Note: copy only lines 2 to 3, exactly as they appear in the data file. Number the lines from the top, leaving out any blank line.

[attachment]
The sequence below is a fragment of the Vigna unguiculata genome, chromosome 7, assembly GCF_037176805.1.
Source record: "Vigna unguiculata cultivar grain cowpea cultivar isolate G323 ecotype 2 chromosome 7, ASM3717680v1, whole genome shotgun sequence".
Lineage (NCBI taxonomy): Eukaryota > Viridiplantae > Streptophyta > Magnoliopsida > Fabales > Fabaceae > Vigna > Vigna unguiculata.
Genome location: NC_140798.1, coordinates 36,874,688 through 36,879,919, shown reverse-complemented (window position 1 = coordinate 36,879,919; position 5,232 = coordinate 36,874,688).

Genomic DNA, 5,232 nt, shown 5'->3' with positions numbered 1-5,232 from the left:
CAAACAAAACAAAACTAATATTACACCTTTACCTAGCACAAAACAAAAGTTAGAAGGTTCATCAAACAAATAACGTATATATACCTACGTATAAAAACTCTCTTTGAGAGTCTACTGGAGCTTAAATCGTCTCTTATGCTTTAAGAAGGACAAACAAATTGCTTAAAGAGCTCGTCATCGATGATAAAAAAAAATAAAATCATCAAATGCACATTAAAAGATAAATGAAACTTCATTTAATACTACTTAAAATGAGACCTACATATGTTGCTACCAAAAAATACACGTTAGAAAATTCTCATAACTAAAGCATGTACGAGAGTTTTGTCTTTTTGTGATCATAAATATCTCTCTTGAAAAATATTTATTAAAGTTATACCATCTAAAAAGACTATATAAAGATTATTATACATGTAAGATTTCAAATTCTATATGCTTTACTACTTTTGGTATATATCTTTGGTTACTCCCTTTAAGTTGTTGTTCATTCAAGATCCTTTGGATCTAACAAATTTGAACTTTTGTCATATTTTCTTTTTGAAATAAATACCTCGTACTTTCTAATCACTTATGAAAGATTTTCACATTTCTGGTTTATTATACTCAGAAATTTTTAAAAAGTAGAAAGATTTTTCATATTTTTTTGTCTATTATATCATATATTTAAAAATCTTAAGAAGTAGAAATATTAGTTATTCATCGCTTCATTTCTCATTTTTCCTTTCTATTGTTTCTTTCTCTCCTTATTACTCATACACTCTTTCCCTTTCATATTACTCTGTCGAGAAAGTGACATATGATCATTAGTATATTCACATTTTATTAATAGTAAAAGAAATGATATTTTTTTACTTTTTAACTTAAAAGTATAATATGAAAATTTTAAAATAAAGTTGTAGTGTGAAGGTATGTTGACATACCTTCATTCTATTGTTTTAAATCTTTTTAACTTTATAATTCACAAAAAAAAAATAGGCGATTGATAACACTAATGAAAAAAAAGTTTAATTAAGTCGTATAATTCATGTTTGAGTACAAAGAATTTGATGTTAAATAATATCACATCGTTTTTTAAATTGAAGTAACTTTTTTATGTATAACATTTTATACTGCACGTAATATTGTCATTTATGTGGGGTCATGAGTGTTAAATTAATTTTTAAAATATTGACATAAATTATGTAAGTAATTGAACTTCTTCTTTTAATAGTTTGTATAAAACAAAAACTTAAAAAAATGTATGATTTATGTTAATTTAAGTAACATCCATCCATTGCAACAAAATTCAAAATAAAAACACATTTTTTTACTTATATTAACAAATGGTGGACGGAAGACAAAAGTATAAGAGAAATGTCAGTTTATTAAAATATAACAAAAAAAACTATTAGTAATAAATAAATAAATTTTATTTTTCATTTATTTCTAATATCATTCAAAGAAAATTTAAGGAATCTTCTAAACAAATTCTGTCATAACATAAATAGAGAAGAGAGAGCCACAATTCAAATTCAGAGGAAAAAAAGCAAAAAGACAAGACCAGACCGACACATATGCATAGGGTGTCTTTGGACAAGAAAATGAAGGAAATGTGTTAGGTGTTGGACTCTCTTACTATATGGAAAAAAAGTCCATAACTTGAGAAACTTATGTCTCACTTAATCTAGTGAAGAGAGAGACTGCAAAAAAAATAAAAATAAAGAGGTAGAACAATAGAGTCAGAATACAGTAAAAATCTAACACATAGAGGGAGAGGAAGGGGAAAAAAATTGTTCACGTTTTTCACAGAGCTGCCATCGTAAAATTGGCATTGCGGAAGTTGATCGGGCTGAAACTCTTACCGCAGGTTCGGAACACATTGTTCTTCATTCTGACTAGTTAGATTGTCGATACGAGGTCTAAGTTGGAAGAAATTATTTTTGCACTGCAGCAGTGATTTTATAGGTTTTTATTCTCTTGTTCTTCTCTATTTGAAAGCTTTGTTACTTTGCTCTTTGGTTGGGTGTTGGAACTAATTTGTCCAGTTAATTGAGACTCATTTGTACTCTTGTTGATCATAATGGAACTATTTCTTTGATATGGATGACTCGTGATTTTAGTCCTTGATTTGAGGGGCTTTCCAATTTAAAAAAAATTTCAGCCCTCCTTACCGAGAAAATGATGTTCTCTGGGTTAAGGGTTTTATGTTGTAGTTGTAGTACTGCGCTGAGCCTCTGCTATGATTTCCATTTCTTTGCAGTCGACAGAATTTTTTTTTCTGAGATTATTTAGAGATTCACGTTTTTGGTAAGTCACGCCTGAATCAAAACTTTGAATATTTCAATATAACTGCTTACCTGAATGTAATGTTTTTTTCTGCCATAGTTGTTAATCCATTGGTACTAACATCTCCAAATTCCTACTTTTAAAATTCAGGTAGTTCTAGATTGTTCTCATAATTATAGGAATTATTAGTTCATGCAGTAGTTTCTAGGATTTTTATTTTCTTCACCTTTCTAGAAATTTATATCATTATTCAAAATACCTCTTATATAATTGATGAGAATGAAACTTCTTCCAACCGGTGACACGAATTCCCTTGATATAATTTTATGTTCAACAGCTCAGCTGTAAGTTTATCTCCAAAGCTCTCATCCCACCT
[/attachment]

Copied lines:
Source record: "Vigna unguiculata cultivar grain cowpea cultivar isolate G323 ecotype 2 chromosome 7, ASM3717680v1, whole genome shotgun sequence".
Lineage (NCBI taxonomy): Eukaryota > Viridiplantae > Streptophyta > Magnoliopsida > Fabales > Fabaceae > Vigna > Vigna unguiculata.